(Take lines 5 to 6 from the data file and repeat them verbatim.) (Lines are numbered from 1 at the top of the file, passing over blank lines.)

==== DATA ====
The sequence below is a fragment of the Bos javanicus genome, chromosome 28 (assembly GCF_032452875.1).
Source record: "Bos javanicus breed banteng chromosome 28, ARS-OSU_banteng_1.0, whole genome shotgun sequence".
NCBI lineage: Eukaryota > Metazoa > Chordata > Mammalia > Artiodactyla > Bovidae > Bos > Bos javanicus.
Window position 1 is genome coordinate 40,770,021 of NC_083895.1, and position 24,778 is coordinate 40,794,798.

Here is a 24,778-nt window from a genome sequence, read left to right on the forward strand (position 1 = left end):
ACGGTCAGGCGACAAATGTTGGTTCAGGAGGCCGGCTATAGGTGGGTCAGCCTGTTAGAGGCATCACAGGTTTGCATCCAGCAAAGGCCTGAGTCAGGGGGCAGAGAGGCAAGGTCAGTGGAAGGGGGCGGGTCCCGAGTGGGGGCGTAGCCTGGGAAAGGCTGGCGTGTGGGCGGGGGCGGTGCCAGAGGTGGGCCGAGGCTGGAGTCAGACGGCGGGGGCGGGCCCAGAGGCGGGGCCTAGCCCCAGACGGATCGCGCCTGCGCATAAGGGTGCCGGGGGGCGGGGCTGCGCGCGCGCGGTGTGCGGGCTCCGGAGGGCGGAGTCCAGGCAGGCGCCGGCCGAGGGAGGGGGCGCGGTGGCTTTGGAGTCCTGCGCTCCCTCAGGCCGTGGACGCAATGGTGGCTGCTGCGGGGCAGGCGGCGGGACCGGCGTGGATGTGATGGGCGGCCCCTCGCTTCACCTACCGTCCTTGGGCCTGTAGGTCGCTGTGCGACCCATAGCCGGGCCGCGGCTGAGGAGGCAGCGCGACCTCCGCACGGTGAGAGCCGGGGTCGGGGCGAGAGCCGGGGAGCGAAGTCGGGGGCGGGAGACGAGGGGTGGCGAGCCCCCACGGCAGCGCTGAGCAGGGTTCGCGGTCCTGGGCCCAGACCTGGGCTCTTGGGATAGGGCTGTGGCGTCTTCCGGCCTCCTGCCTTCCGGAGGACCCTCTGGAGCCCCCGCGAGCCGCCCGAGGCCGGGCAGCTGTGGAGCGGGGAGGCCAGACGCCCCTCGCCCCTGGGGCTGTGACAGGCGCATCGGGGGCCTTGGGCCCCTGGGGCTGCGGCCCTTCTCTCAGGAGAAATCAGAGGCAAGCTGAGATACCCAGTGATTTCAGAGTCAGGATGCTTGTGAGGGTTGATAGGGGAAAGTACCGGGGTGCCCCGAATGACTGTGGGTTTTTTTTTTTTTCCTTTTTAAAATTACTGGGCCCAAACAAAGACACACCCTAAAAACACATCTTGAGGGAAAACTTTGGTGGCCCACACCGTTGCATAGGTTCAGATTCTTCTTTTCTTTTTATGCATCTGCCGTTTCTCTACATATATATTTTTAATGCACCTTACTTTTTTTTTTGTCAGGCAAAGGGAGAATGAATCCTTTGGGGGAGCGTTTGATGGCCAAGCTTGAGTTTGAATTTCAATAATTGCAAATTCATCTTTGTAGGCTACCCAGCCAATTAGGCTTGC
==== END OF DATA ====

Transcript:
Here is a 24,778-nt window from a genome sequence, read left to right on the forward strand (position 1 = left end):
ACGGTCAGGCGACAAATGTTGGTTCAGGAGGCCGGCTATAGGTGGGTCAGCCTGTTAGAGGCATCACAGGTTTGCATCCAGCAAAGGCCTGAGTCAGGGGGCAGAGAGGCAAGGTCAGTGGAAGGGGGCGGGTCCCGAGTGGGGGCGTAGCCTGGGAAAGGCTGGCGTGTGGGCGGGGGCGGTGCCAGAGGTGGGCCGAGGCTGGAGTCAGACGGCGGGGGCGGGCCCAGAGGCGGGGCCTAGCCCCAGACGGATCGCGCCTGCGCATAAGGGTGCCGGGGGGCGGGGCTGCGCGCGCGCGGTGTGCGGGCTCCGGAGGGCGGAGTCCAGGCAGGCGCCGGCCGAGGGAGGGGGCGCGGTGGCTTTGGAGTCCTGCGCTCCCTCAGGCCGTGGACGCAATGGTGGCTGCTGCGGGGCAGGCGGCGGGACCGGCGTGGATGTGATGGGCGGCCCCTCGCTTCACCTACCGTCCTTGGGCCTGTAGGTCGCTGTGCGACCCATAGCCGGGCCGCGGCTGAGGAGGCAGCGCGACCTCCGCACGGTGAGAGCCGGGGTCGGGGCGAGAGCCGGGGAGCGAAGTCGGGGGCGGGAGACGAGGGGTGGCGAGCCCCCACGGCAGCGCTGAGCAGGGTTCGCGGTCCTGGGCCCAGACCTGGGCTCTTGGGATAGGGCTGTGGCGTCTTCCGGCCTCCTGCCTTCCGGAGGACCCTCTGGAGCCCCCGCGAGCCGCCCGAGGCCGGGCAGCTGTGGAGCGGGGAGGCCAGACGCCCCTCGCCCCTGGGGCTGTGACAGGCGCATCGGGGGCCTTGGGCCCCTGGGGCTGCGGCCCTTCTCTCAGGAGAAATCAGAGGCAAGCTGAGATACCCAGTGATTTCAGAGTCAGGATGCTTGTGAGGGTTGATAGGGGAAAGTACCGGGGTGCCCCGAATGACTGTGGGTTTTTTTTTTTTTCCTTTTTAAAATTACTGGGCCCAAACAAAGACACACCCTAAAAACACATCTTGAGGGAAAACTTTGGTGGCCCACACCGTTGCATAGGTTCAGATTCTTCTTTTCTTTTTATGCATCTGCCGTTTCTCTACATATATATTTTTAATGCACCTTACTTTTTTTTTTGTCAGGCAAAGGGAGAATGAATCCTTTGGGGGAGCGTTTGATGGCCAAGCTTGAGTTTGAATTTCAATAATTGCAAATTCATCTTTGTAGGCTACCCAGCCAATTAGGCTTGC